Open House

“a rare and original theatrical treat” – Time Out

Open House by Helena Thompson was a unique show about an urban family falling apart after the death of a son, told in ‘wraparound’ style in a crumbling London flat. The audience eavesdropped on new lovers through doors, watched secrets through tumbledown walls, dodged smashing plates at a macabre wedding celebration and and sat side by side with the actors as the story unfolded around them.

Where it all started!

Open House was my first show with SPID Theatre Company at Kensal House, a social housing estate in West London. Whilst we were rehearsing in the dilapidated community rooms, kids from the flats banged on our door to find out what was going on, and that was the start of a journey in which a show about community gave birth to a community arts company.

SPID continues to make ‘wraparound’ professional shows, and also runs a youth theatre and fantastic arts/heritage projects for the local community as well as programming and curating the estate community centre. I’m the Associate Director for SPID, and its with this unique company that I’ve developed my aesthetic of collapsing the distance between the actor and the audience. Find out more about SPID here.

The show did brilliantly, sold out, had its run extended and prompted the Kensal House residents organisation and the local council to invite us to take up residence there. The rest is history! Here’s what the press had to say about Open House:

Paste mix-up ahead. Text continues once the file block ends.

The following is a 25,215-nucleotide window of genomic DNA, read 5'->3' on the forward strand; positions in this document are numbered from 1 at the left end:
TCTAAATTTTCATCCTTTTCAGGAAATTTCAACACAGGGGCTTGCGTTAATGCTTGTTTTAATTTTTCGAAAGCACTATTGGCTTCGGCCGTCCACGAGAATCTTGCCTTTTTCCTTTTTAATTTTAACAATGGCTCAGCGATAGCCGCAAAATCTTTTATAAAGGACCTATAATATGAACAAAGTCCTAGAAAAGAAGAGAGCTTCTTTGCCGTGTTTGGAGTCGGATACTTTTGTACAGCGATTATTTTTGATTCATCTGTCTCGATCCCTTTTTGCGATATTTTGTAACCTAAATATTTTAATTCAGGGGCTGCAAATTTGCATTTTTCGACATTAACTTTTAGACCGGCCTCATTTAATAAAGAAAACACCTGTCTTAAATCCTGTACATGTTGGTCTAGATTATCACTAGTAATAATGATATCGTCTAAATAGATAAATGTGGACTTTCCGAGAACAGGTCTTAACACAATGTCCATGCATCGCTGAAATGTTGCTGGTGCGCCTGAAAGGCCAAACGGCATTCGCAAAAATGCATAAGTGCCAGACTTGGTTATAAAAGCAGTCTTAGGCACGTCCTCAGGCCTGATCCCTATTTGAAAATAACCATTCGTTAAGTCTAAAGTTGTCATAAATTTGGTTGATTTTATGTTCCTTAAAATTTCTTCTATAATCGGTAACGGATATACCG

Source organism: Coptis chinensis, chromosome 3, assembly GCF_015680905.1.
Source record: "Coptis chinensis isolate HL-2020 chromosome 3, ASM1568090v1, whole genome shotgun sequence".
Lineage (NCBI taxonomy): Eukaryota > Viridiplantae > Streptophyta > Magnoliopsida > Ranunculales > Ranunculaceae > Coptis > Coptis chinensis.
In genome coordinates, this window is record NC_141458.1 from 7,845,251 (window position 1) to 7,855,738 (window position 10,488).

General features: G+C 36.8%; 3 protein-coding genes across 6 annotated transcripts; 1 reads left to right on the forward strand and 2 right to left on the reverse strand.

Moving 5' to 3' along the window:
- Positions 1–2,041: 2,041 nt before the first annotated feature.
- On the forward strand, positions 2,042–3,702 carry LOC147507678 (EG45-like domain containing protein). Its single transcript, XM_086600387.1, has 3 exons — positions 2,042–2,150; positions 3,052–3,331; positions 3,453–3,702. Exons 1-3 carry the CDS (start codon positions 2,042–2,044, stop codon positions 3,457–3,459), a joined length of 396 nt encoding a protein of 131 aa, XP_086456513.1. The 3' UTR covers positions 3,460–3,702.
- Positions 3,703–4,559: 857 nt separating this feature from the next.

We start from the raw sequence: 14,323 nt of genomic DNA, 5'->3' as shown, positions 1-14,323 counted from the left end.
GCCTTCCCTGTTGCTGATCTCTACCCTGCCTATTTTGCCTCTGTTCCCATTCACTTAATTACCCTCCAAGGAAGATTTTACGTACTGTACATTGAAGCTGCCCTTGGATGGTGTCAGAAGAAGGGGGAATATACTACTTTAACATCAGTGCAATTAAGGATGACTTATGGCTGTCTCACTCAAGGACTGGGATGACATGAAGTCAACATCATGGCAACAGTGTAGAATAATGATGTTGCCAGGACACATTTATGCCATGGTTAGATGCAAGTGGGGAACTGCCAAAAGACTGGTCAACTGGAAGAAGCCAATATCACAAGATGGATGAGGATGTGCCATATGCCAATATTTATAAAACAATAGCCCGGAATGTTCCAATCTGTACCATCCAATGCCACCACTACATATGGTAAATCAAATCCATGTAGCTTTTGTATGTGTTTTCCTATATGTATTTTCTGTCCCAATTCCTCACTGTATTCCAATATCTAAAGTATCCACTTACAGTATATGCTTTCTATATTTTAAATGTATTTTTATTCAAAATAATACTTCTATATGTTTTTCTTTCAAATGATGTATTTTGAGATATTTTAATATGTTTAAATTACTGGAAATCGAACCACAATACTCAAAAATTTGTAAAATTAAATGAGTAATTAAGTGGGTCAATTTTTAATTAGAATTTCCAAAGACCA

Time Out’s Pick of the Week

The fun starts before the play begins: first the audience must find the theatre – the stylish, elusive Kensal House, in darkest Ladbroke Grove. On the ground floor, a single flat (number 666) has been transformed by Spid theatre company into a dilapidated bedsit that, littered with overflowing ashtrays, broken pianos and half-empty wine-bottles, seems more like a crack house than a performance space.

Moving fluidly from room to room, guided by music, dialogue and cunning lighting changes, ‘Open House’ explores the tangled mess left behind after the violent death of a young man who once lived there. The house belongs to Charlie, an ageing boho who has made an almost psychotic effort not to alter a hair of his home since his wife died, and who is only too pleased when his daughter Marie’s friends move in. But with the arrival of a genial hooker and a repressed, grieving brother, the paper-thin fabric holding this arrangement together begins to tear…

With Rachel Grunwald’s superb direction and Stephen Evan Graham’s flawless design, this production generates an atmosphere so tensely dramatic that the characters take on a dimension rarely experienced on a conventional stage. The scenes between Mich Duffy’s aching Marie and Kevin Murphy’s deceptively deviant Josh in particular are at once raw and magically etherial.

In all, a rare and original theatrical treat.

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You can see SPID’s entry for Open House here

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